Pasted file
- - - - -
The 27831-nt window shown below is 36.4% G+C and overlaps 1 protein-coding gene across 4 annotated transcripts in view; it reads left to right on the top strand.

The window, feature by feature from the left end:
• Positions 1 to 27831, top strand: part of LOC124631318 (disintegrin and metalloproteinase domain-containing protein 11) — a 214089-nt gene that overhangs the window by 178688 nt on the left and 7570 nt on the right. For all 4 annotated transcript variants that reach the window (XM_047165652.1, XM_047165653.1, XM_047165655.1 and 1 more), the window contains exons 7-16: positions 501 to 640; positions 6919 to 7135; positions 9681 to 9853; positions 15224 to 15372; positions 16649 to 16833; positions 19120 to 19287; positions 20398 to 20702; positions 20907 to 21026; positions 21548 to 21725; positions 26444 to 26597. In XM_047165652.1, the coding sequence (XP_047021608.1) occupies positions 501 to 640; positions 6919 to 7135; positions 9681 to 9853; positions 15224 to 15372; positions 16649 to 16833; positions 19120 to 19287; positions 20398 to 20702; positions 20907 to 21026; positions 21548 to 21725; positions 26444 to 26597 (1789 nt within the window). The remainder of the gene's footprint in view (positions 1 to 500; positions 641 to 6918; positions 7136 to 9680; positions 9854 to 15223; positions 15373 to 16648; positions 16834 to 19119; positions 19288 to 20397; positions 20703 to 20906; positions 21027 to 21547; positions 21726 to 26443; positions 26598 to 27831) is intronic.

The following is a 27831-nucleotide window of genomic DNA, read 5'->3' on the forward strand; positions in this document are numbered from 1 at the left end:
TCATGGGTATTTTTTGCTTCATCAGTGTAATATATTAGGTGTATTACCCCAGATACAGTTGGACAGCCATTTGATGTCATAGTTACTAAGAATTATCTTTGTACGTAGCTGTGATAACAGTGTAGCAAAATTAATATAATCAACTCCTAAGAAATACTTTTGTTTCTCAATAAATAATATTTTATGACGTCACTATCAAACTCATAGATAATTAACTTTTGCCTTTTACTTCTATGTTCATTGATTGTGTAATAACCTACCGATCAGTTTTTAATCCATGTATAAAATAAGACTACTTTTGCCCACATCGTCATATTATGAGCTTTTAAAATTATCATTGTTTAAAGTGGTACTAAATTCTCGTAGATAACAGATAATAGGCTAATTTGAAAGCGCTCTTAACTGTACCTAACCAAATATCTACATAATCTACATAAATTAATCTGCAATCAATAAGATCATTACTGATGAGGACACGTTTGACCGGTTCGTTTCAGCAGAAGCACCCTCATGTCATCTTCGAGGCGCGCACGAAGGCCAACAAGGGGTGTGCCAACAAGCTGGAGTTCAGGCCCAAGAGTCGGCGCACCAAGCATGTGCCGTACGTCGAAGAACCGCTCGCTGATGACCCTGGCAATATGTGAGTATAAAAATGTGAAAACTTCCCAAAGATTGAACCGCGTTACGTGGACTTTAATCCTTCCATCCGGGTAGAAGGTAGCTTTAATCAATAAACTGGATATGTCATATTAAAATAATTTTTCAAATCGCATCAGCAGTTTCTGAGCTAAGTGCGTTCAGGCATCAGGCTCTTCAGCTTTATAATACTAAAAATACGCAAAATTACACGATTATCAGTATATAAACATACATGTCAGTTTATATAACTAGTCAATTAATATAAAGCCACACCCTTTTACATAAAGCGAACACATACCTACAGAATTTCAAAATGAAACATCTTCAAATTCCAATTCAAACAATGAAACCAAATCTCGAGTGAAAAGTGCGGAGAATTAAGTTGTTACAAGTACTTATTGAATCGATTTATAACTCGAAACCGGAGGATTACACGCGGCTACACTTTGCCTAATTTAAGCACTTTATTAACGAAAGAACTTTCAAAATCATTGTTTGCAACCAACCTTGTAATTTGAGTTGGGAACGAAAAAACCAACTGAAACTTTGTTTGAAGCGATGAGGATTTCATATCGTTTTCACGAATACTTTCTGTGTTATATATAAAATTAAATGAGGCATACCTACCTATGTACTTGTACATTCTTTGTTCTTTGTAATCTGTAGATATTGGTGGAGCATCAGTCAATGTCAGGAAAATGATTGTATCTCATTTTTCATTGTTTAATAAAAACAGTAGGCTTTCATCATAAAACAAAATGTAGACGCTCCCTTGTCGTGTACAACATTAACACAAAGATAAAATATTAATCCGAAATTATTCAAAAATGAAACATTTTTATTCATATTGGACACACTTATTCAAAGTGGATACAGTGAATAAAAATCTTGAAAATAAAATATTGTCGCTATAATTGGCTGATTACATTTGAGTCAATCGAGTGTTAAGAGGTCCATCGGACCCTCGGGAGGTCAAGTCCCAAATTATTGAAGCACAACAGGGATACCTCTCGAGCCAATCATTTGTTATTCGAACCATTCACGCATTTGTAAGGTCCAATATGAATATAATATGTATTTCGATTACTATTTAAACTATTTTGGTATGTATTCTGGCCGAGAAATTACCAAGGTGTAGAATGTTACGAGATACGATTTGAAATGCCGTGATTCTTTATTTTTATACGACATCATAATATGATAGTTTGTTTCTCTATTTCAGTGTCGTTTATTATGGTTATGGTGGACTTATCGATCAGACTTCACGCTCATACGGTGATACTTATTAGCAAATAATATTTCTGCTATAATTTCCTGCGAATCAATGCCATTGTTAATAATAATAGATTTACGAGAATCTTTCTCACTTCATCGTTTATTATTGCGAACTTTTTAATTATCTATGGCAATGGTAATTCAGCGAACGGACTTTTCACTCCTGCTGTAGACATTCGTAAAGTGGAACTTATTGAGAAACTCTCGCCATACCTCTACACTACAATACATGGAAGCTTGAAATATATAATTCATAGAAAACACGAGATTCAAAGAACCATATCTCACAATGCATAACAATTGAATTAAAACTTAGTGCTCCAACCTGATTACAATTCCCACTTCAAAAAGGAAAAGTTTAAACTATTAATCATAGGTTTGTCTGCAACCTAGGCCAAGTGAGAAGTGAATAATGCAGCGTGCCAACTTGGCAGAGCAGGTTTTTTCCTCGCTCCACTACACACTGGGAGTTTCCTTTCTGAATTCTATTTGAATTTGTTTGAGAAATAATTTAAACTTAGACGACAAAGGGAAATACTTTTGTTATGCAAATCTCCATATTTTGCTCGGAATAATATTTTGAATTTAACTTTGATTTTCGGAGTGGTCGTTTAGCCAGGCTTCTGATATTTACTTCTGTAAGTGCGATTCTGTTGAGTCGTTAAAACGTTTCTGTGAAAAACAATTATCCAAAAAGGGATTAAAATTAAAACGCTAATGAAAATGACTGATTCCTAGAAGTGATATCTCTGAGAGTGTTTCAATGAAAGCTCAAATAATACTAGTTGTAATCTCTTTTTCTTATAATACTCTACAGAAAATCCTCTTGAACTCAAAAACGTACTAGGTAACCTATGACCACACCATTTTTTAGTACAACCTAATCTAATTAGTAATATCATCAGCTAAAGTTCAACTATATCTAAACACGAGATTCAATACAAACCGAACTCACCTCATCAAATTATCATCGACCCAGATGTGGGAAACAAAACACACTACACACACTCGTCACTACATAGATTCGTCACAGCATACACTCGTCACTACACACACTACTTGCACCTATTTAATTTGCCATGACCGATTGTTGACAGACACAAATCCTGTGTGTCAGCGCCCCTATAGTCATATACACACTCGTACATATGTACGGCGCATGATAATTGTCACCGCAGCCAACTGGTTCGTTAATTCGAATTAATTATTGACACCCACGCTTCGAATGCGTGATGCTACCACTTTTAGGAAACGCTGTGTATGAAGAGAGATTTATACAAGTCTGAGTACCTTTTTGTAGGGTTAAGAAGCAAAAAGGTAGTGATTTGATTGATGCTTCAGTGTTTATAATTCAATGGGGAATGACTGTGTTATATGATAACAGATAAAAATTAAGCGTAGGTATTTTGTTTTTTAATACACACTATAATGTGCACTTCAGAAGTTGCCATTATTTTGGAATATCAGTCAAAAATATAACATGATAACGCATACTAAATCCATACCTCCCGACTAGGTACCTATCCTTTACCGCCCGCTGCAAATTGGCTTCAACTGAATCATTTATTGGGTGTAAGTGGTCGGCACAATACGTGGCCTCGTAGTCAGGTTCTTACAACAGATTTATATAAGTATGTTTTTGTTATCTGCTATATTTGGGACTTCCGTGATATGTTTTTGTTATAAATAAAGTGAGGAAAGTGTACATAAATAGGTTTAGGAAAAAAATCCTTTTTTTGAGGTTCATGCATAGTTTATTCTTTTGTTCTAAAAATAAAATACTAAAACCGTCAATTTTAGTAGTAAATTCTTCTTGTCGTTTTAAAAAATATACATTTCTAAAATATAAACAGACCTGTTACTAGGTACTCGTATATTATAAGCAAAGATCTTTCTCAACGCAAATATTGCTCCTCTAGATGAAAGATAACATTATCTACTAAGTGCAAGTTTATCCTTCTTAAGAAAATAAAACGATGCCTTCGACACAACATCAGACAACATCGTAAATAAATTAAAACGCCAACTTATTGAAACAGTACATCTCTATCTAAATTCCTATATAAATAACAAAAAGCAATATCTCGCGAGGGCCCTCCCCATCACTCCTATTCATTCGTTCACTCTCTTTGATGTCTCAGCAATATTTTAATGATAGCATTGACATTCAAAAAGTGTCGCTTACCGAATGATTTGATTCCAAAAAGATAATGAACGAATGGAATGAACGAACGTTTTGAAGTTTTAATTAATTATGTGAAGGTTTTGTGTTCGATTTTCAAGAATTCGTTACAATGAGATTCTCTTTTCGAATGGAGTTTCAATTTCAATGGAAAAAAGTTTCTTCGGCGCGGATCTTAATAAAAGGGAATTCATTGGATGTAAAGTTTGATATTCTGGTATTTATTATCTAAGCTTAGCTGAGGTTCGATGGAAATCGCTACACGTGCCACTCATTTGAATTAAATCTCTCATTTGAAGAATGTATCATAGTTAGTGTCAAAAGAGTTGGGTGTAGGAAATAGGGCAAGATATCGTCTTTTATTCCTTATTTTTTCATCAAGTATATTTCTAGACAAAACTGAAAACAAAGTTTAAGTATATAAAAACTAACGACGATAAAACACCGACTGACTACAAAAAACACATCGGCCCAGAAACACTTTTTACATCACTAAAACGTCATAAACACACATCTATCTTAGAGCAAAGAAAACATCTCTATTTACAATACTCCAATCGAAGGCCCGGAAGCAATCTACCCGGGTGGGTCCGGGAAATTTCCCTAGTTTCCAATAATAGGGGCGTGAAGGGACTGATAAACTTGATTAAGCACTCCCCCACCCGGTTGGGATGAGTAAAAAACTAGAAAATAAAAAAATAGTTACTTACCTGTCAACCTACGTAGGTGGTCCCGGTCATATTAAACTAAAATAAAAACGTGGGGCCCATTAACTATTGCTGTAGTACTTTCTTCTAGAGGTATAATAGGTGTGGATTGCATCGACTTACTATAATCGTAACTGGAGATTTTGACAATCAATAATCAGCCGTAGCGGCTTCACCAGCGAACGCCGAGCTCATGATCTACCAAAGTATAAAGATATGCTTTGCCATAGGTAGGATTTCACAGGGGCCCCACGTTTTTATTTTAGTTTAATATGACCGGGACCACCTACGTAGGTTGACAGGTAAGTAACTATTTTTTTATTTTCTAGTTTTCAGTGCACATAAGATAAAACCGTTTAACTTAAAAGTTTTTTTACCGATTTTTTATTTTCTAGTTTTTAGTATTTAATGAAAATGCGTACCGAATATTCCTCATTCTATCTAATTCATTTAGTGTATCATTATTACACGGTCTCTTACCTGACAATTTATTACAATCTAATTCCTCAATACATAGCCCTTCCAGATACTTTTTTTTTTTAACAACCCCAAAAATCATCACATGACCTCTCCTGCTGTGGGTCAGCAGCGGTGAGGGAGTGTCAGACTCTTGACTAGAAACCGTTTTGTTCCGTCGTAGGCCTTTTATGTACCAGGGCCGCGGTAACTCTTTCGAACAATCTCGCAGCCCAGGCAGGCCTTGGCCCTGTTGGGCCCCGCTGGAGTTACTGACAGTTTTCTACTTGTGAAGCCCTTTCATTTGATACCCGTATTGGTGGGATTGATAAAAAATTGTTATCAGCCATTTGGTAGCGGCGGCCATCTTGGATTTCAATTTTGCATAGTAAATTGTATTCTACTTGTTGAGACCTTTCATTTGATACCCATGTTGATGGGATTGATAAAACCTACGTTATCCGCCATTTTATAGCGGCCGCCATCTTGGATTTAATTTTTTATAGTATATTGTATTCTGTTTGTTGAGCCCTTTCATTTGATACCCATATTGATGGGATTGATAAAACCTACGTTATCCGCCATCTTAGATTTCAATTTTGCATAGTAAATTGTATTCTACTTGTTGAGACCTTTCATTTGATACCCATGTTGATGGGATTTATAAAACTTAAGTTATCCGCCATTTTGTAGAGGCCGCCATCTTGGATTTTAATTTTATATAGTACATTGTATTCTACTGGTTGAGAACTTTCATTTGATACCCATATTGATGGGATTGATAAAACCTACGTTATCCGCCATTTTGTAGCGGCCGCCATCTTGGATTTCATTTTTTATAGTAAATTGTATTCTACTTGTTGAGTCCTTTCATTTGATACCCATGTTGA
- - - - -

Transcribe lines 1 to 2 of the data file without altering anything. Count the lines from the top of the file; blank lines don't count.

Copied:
The 27831-nt window shown below is 36.4% G+C and overlaps 1 protein-coding gene across 4 annotated transcripts in view; it reads left to right on the top strand.

The window, feature by feature from the left end: